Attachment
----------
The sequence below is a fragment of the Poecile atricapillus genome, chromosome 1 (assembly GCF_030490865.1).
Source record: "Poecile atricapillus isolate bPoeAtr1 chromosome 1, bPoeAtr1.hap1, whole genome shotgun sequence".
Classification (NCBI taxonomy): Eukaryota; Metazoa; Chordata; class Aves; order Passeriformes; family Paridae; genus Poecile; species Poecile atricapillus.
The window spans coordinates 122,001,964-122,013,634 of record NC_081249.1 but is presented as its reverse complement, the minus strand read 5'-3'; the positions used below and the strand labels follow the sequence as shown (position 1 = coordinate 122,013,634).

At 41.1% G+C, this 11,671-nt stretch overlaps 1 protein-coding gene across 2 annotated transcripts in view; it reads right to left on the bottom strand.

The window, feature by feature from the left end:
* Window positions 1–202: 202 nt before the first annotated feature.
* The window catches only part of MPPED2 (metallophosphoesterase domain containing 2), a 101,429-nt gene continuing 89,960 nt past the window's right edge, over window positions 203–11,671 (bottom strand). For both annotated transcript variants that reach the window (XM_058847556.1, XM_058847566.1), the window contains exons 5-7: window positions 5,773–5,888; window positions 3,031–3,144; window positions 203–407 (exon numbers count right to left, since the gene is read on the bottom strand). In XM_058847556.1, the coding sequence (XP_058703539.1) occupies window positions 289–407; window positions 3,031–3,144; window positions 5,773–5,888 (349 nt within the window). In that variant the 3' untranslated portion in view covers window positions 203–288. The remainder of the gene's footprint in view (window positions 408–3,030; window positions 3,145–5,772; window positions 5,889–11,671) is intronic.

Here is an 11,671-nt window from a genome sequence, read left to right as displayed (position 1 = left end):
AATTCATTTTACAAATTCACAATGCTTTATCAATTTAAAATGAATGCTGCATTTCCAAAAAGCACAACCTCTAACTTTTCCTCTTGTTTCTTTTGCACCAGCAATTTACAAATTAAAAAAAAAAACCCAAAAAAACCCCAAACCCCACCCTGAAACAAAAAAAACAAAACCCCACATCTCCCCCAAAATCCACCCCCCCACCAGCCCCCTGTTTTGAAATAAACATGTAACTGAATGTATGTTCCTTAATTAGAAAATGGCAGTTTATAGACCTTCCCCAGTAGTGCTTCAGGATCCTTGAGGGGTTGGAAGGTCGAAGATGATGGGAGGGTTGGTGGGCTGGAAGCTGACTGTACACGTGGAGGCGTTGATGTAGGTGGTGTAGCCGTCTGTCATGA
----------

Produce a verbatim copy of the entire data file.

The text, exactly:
The sequence below is a fragment of the Poecile atricapillus genome, chromosome 1 (assembly GCF_030490865.1).
Source record: "Poecile atricapillus isolate bPoeAtr1 chromosome 1, bPoeAtr1.hap1, whole genome shotgun sequence".
Classification (NCBI taxonomy): Eukaryota; Metazoa; Chordata; class Aves; order Passeriformes; family Paridae; genus Poecile; species Poecile atricapillus.
The window spans coordinates 122,001,964-122,013,634 of record NC_081249.1 but is presented as its reverse complement, the minus strand read 5'-3'; the positions used below and the strand labels follow the sequence as shown (position 1 = coordinate 122,013,634).

At 41.1% G+C, this 11,671-nt stretch overlaps 1 protein-coding gene across 2 annotated transcripts in view; it reads right to left on the bottom strand.

The window, feature by feature from the left end:
* Window positions 1–202: 202 nt before the first annotated feature.
* The window catches only part of MPPED2 (metallophosphoesterase domain containing 2), a 101,429-nt gene continuing 89,960 nt past the window's right edge, over window positions 203–11,671 (bottom strand). For both annotated transcript variants that reach the window (XM_058847556.1, XM_058847566.1), the window contains exons 5-7: window positions 5,773–5,888; window positions 3,031–3,144; window positions 203–407 (exon numbers count right to left, since the gene is read on the bottom strand). In XM_058847556.1, the coding sequence (XP_058703539.1) occupies window positions 289–407; window positions 3,031–3,144; window positions 5,773–5,888 (349 nt within the window). In that variant the 3' untranslated portion in view covers window positions 203–288. The remainder of the gene's footprint in view (window positions 408–3,030; window positions 3,145–5,772; window positions 5,889–11,671) is intronic.

Here is an 11,671-nt window from a genome sequence, read left to right as displayed (position 1 = left end):
AATTCATTTTACAAATTCACAATGCTTTATCAATTTAAAATGAATGCTGCATTTCCAAAAAGCACAACCTCTAACTTTTCCTCTTGTTTCTTTTGCACCAGCAATTTACAAATTAAAAAAAAAAACCCAAAAAAACCCCAAACCCCACCCTGAAACAAAAAAAACAAAACCCCACATCTCCCCCAAAATCCACCCCCCCACCAGCCCCCTGTTTTGAAATAAACATGTAACTGAATGTATGTTCCTTAATTAGAAAATGGCAGTTTATAGACCTTCCCCAGTAGTGCTTCAGGATCCTTGAGGGGTTGGAAGGTCGAAGATGATGGGAGGGTTGGTGGGCTGGAAGCTGACTGTACACGTGGAGGCGTTGATGTAGGTGGTGTAGCCGTCTGTCATGA